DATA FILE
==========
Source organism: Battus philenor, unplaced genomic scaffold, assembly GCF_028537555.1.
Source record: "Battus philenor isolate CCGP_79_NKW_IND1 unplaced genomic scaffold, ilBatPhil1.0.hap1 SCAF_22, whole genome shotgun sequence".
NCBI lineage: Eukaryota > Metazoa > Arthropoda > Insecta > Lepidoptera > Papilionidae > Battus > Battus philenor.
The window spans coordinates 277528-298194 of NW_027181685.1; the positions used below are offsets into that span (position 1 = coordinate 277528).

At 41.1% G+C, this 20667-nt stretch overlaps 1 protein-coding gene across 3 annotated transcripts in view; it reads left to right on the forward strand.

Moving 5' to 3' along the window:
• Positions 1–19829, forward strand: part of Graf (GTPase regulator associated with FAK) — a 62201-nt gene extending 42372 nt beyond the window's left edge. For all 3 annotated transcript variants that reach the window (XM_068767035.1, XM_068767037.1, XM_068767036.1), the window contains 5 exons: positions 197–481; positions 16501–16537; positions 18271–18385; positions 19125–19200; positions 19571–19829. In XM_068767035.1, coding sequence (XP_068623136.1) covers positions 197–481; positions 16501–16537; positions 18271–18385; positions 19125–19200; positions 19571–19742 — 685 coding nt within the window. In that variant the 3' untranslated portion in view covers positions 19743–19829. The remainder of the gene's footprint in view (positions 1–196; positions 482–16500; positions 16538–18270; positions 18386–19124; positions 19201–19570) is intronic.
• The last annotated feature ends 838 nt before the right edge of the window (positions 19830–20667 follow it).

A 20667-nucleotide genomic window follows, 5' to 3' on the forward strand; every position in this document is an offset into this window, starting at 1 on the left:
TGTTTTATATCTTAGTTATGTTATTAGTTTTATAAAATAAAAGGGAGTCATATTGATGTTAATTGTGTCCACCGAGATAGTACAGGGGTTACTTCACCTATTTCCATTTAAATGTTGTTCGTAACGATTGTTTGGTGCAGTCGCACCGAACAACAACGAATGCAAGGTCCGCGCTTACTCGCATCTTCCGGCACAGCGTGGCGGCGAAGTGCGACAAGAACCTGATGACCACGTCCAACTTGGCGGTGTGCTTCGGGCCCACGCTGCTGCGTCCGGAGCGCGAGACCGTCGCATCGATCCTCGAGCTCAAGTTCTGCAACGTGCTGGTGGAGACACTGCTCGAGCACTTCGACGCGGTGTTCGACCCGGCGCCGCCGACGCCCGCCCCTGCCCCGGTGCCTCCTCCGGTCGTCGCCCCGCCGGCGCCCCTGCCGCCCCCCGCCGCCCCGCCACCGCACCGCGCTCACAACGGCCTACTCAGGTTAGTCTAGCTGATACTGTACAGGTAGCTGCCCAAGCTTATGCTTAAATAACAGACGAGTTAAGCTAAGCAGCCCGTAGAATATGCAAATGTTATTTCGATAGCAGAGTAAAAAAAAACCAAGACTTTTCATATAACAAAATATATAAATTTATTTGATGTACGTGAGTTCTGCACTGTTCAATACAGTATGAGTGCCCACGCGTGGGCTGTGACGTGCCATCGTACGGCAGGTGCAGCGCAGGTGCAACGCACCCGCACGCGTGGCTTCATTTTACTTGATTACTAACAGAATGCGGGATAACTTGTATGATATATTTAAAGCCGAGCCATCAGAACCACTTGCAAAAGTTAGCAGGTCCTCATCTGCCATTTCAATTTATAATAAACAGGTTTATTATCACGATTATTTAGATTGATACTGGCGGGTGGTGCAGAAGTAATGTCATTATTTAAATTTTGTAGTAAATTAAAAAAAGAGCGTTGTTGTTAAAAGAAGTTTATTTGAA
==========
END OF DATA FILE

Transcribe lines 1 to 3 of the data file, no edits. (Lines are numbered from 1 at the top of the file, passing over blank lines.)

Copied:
Source organism: Battus philenor, unplaced genomic scaffold, assembly GCF_028537555.1.
Source record: "Battus philenor isolate CCGP_79_NKW_IND1 unplaced genomic scaffold, ilBatPhil1.0.hap1 SCAF_22, whole genome shotgun sequence".
NCBI lineage: Eukaryota > Metazoa > Arthropoda > Insecta > Lepidoptera > Papilionidae > Battus > Battus philenor.